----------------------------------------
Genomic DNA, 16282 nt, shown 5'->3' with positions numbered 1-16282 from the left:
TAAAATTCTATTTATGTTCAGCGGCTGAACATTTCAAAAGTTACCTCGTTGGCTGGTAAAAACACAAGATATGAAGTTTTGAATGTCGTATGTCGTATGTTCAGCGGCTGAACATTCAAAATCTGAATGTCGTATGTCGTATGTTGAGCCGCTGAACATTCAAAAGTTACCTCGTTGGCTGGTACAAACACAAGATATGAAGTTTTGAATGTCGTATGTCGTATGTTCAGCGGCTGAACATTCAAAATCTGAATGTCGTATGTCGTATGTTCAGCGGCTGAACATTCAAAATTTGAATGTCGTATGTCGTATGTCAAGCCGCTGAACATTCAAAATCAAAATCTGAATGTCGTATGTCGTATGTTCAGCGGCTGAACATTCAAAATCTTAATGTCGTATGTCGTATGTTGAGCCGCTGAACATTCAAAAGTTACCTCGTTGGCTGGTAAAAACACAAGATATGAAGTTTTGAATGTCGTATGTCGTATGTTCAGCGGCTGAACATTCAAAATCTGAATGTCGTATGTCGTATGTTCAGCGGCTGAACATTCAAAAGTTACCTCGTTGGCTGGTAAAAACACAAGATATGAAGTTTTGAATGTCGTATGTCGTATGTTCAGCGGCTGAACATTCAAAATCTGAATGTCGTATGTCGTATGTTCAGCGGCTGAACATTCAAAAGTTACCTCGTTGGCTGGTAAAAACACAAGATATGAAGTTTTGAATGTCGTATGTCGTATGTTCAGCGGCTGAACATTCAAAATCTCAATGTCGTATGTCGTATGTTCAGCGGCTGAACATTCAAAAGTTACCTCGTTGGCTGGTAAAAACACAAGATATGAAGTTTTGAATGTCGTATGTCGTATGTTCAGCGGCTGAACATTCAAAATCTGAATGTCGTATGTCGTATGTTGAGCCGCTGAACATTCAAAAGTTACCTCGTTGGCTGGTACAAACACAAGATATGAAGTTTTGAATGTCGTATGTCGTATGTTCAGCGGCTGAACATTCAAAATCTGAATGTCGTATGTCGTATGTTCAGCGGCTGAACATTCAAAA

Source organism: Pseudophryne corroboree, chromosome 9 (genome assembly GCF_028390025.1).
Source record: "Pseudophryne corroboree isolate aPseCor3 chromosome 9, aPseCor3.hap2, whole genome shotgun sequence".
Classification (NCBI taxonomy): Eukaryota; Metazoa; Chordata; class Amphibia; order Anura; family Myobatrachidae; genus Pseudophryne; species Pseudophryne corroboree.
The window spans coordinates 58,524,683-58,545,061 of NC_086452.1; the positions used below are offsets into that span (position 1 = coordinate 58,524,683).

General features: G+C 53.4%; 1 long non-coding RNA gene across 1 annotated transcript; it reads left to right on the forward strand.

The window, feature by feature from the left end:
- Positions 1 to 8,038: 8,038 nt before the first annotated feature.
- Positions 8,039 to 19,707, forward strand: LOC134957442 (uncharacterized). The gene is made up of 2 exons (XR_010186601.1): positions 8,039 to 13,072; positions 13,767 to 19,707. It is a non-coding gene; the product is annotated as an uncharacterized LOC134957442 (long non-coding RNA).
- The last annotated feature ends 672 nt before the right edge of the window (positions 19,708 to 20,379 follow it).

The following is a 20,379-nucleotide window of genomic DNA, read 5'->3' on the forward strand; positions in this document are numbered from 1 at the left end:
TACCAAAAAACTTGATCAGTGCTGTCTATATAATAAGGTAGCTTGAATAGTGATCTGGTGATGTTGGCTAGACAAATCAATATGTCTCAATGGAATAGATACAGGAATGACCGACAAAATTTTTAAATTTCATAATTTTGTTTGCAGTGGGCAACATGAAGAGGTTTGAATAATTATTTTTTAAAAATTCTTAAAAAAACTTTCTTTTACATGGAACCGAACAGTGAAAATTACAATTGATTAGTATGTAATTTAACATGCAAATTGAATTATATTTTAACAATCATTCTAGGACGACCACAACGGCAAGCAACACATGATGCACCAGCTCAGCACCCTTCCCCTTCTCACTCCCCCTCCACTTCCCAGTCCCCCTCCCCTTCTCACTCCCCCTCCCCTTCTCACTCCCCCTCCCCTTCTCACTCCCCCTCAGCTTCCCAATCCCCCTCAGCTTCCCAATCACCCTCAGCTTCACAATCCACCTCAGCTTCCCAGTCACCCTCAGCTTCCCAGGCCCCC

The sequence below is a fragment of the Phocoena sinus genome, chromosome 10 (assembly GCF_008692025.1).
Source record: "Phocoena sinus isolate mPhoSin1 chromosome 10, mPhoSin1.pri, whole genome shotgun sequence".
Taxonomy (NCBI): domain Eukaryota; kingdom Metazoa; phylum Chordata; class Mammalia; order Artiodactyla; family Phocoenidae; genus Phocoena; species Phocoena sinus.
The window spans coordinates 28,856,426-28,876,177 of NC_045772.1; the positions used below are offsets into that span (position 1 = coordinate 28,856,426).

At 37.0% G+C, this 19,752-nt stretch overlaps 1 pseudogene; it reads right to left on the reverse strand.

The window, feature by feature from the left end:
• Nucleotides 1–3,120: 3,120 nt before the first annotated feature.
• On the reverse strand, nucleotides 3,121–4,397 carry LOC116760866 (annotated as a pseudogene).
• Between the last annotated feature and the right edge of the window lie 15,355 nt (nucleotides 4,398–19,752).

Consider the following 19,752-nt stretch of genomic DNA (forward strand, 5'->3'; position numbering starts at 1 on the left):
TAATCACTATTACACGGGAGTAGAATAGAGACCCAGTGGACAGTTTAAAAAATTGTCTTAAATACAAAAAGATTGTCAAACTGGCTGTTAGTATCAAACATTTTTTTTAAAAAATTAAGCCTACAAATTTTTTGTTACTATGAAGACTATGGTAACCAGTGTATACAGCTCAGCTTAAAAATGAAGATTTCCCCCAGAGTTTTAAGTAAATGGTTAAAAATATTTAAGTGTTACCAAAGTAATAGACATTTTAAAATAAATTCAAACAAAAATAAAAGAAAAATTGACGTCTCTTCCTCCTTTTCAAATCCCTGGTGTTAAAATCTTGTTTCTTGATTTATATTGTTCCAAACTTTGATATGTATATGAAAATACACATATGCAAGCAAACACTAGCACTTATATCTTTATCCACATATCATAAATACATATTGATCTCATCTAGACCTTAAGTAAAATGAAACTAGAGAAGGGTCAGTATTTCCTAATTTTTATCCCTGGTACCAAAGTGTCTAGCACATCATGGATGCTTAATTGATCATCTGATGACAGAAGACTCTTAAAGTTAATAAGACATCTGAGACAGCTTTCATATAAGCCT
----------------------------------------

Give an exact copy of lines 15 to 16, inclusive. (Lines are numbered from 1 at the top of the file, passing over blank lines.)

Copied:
Source record: "Phocoena sinus isolate mPhoSin1 chromosome 10, mPhoSin1.pri, whole genome shotgun sequence".
Taxonomy (NCBI): domain Eukaryota; kingdom Metazoa; phylum Chordata; class Mammalia; order Artiodactyla; family Phocoenidae; genus Phocoena; species Phocoena sinus.